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Updated Dec 7, 2023, 3:07pm EST
techpoliticsNorth America

Highlights from Semafor’s Finding Common Ground on AI event

Kristoffer Tripplaar
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The Scene

Semafor convened a slate of top tech leaders and policymakers on the East and West Coasts on Thursday for discussions about the future of artificial intelligence.

From both Washington, D.C. and Silicon Valley, Semafor reporters and editors posed the biggest questions about AI’s limitations and what it means for the way we work, live, cure diseases, wage war, and campaign.

Here are highlights from the event.

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Know More

AI and healthcare

Dr. Namandje Bumpus, the chief scientist of the U.S. Food and Drug Administration, said there is ample opportunity for the use of AI in the field of biomedical sciences, especially to make predictions about how drugs could work while in preclinical form. But she noted that AI could also amplify existing biases in clinical trials.

Historically, clinical trials were less diverse and “there is potential bias there.”

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“We really have to be deliberate about and ensure … that we’re looking for inclusion of communities that have been historically excluded,” Bumpus said.

AI and policy

Democrat Rep. Ted Lieu and Republican Rep. Jay Obernolte each pushed for the passage of legislation that would regulate AI and Big Tech. Lieu has introduced legislation to create a bipartisan blue-ribbon AI commission to discuss how to regulate the tech, while Obernolte argued the country needs federal privacy legislation.

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“We can’t allow 50 different state regulations to lead on this,” Obernolte said.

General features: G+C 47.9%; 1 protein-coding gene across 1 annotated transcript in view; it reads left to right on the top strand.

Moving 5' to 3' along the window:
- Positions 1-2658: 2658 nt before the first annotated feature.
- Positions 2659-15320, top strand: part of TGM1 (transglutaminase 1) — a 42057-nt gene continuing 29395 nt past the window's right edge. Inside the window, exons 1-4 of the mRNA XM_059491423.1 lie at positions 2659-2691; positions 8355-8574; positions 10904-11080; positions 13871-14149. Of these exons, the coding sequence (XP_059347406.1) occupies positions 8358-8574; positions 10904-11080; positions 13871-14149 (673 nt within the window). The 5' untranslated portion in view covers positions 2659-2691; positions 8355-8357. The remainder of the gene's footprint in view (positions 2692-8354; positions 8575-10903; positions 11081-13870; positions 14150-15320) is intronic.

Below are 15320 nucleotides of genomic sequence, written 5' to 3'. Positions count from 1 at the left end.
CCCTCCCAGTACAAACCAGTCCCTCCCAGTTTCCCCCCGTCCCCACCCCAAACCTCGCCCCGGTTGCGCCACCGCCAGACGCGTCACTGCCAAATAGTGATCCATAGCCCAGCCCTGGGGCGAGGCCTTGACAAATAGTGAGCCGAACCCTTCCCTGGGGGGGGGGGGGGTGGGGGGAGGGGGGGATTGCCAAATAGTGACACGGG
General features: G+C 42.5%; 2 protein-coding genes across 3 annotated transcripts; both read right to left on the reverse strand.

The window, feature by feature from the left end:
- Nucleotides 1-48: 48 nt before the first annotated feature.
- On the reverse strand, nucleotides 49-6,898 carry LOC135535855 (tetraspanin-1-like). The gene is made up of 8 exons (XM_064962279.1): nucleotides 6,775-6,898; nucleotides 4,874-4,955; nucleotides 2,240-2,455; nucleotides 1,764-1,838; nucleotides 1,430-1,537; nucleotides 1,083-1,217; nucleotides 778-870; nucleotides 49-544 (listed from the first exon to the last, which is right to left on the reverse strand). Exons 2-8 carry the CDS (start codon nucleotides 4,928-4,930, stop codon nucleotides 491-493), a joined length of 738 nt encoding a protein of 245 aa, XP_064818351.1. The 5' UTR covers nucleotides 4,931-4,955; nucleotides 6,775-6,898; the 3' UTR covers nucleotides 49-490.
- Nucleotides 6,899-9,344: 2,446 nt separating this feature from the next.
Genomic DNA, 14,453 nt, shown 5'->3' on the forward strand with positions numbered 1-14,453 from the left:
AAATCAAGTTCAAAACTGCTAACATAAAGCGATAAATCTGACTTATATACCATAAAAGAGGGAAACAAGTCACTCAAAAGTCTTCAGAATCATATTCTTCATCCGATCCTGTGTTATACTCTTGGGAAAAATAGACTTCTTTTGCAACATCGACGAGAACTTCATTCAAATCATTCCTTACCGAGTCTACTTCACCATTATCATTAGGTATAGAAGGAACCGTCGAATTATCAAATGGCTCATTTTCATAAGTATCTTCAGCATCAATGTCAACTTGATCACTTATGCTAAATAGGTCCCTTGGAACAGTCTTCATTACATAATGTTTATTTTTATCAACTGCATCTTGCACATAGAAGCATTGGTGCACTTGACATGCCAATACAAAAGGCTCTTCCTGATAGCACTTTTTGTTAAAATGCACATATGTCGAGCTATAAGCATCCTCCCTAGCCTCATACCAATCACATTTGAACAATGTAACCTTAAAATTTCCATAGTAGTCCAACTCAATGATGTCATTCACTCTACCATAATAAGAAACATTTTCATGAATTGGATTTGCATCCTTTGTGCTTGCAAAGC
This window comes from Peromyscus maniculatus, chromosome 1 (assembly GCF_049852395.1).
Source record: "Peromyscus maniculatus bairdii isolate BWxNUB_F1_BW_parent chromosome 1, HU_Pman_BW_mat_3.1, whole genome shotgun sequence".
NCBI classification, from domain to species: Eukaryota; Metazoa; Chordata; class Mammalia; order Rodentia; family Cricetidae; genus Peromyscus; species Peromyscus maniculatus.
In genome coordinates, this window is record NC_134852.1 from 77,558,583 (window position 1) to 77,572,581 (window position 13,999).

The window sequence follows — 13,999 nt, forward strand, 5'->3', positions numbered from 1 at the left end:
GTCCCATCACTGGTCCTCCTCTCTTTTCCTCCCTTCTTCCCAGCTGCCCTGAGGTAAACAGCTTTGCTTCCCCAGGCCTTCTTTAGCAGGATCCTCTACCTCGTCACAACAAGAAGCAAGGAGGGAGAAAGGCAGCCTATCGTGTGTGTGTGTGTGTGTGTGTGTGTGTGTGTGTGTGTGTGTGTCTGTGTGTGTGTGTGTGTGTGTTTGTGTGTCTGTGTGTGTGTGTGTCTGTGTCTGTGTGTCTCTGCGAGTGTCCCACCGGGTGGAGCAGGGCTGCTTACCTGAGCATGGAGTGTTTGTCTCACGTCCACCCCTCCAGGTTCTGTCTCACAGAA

Lieu said he was “hopeful” that Congress could pass a bill next year on regulating AI, adding that he doesn’t think lawmakers need to know exactly how it works, as long as they understand the harms and benefits of the bill.

AI and Google

A senior Google executive said Thursday that the tech giant doesn’t need to rely on outside companies to develop advanced AI models, a day after Google released it’s ChatGPT rival called Gemini.

“In short, we don’t don’t believe in outsourcing [research and development],” said Kent Walker, the president of global affairs for Google & Alphabet.

His remarks come after the Sam Altman-related drama at OpenAI showed how much Microsoft is dependent on the tech startup.

“We have something like 13,000 computer science PhDs at Google who are excited about this and focused on this new generation of work,” Walker said.

AI and warfare

Rep. Jim Himes, D-Conn. said the Pentagon and Congress were “not moving fast enough” to develop and buy new weapon-related software.

“We are still buying stuff in the Pentagon the way we bought it 40 years ago... and developing things the way we did 40 years ago, battleships and tanks. Everything is software now, and none of these entities have moved into a world where they need to understand … that developing software is a radically different proposition than building a tank.”

Ten years from now, he said, the U.S. will need to have “autonomous networks tracking battle spaces … because somebody will.”

AI and energy

The U.S. Department of Energy’s 17 national labs used for research generate “more data then anyone else in the world,” said Geri Richmond, the agency’s under secretary for science and innovation. “So we have to worry about this because we don’t have unlimited budgets to pay our energy bill either,” Richmond said, adding that the DOE uses AI to make its systems more efficient.

AI accelerationists vs. decelerationists

The head of the group that led calls for a six-month “pause” on AI development earlier this year, reiterated his stance to stop AI research “before we do potentially dangerous things.”

“The companies are going ahead and raising and building the systems that may potentially be unsafe. It’s not a good situation,” Anthony Aguirre, executive director of Future of Life Institute, said. “So yes, I think we need to have the apparatus in place before we do potentially dangerous things. We don’t have it.”

However, the former chairman of the FCC Tom Wheeler is concerned that companies will not heed calls for a pause.

“So the question becomes, how are we going to learn from the last couple of decades of the digital experience, which was, go ahead, create something, deliver it to the marketplace, and then we’ll worry about the consequences,” Wheeler said.

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